The benefit that is likely to appeal to many businesses is that you can reduce fuel costs. The 2016 RAC Telematics Report states that users were reducing their fuel use by up to 55%. By following the most efficient routing provided by the telematics, drivers are reducing their overall miles.

Fleet managers can see when their vehicles are frequently idling and make adjustments so this is avoided in future.

If drivers are consistently wasting fuel by speeding and aggressively breaking, the fleet manager will be notified and can take action accordingly.

Reduced maintenance costs

Telematics can warn fleet managers when there are mechanical issues in their vehicles. Getting these issues fixed early on reduces the risk of breakdowns in the future.

This reduces not only the maintenance cost, but unexpected downtime as well. The less time your vehicles spend being repaired, the more time they can spend on the road.

Reduced administrative costs

With the extensive data received through telematics, fleet managers can reduce time spent on admin. Accurate mileage reports mean filing taxes and expense reports is a painless task. With more time to spend on other aspects of fleet management, the business is saving money.

Improved customer service

Your business case should acknowledge the customer service benefits of telematics. Customers are able to stay informed about the location of their deliveries, and be given estimated time of arrival.

Seeing the business run smoothly and meeting deadlines is likely to improve customers’ impression of your services, making them more likely to return.

Increased driver safety

A benefit of being able to keep track of a driver’s location is that, in case of an accident, emergency services can be sent directly to them.

Feedback about a driver’s dangerous habits can also help them to improve their driving. This will greatly reduce the risk of accidents in the future. Fleet managers can use the data to train drivers to amend specific, dangerous habits they have developed.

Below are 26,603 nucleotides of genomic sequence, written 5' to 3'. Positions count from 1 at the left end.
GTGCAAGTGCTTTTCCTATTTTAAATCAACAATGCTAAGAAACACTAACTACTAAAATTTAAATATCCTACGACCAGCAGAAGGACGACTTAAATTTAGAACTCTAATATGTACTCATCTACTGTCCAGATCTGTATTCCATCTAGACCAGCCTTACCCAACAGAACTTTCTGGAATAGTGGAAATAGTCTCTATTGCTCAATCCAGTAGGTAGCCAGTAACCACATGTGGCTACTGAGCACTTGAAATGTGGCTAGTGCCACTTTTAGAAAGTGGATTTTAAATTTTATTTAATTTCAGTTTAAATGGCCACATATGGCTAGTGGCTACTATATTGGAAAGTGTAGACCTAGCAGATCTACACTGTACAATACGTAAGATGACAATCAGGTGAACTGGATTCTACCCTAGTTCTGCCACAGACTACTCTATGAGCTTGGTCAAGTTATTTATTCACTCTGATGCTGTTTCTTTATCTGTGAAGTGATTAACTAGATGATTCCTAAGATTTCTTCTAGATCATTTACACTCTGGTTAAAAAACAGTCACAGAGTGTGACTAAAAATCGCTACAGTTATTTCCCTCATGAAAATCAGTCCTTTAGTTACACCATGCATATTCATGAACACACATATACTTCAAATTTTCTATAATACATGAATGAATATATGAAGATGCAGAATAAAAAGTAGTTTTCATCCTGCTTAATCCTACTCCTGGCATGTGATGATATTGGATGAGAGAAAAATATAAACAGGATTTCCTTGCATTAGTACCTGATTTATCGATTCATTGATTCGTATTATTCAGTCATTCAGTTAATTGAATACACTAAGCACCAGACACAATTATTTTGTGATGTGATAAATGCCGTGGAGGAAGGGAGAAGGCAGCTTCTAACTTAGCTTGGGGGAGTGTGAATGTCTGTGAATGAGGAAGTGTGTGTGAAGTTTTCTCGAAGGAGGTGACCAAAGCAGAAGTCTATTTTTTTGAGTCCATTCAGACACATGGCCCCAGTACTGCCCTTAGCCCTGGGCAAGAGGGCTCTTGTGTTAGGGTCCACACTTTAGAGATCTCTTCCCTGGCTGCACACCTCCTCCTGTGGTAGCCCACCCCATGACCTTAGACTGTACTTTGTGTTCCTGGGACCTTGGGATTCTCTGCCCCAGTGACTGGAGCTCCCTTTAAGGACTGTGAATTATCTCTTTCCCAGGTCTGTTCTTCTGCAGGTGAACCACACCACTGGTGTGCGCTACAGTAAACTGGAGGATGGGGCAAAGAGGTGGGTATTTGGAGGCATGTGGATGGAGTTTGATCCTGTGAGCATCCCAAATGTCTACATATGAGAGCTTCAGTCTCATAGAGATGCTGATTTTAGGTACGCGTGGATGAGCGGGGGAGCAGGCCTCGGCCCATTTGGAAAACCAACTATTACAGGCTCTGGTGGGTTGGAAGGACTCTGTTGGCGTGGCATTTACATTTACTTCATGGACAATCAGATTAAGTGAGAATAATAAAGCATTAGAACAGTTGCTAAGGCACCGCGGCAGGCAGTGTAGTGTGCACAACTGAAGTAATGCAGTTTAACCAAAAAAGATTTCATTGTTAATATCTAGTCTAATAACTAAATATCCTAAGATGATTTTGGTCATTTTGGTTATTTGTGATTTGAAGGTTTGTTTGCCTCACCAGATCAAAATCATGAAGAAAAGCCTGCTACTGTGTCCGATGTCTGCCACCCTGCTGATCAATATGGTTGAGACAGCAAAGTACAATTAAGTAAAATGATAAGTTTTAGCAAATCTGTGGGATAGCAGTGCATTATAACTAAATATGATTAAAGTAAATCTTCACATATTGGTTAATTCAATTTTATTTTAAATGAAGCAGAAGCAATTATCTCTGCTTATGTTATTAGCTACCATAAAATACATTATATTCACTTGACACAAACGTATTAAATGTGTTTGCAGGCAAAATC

A business case should always highlight the financial benefits

Hands on iPad with telematics graphics connecting a fleet of lorries and a plane

Remember that your business will need to understand how telematics can save them money. Fleet managers need to give a strong business case that gives a clear outline as to how this technology will keep spending down, despite the initial costs.

If your business remains unconvinced, remind them that their competitors will adopt the use of telematics. Get there first, and you’ll be able to reap the rewards.

For more information about what telematics can do for your fleet, get in touch with the team at Tele-Gence.

Tele-Gence helps to reduce costs across your fleet, as well as offering improved safety and security. It also integrates seamlessly with your fuel card account, further reducing administration time and costs.

Birds eye view of road showing telematics connecting the vehicles

Telematics for fleets: Debunking common black box myths

There are many add-ons to vehicles today that are designed to improve life for drivers. From heated windscreens to reversing cameras, we enjoy a more luxurious life on the road than our grandparents could have dreamt of.

One development that is coming ever more to the fore in our always-on, internet-connected society is telematics. Not only does this provide benefits for the casual driver, but the phenomenon could also be a real boon when it comes to fleet management too.

However, many businesses have a number of negative preconceptions about telematics. Let’s take a look at some of them and whether they might be unfounded.

What is telematics?

First: what exactly do we mean by telematics? The term itself is a compound derived from the Greek ‘tele’ (distant) and the information processing word ‘informatics’.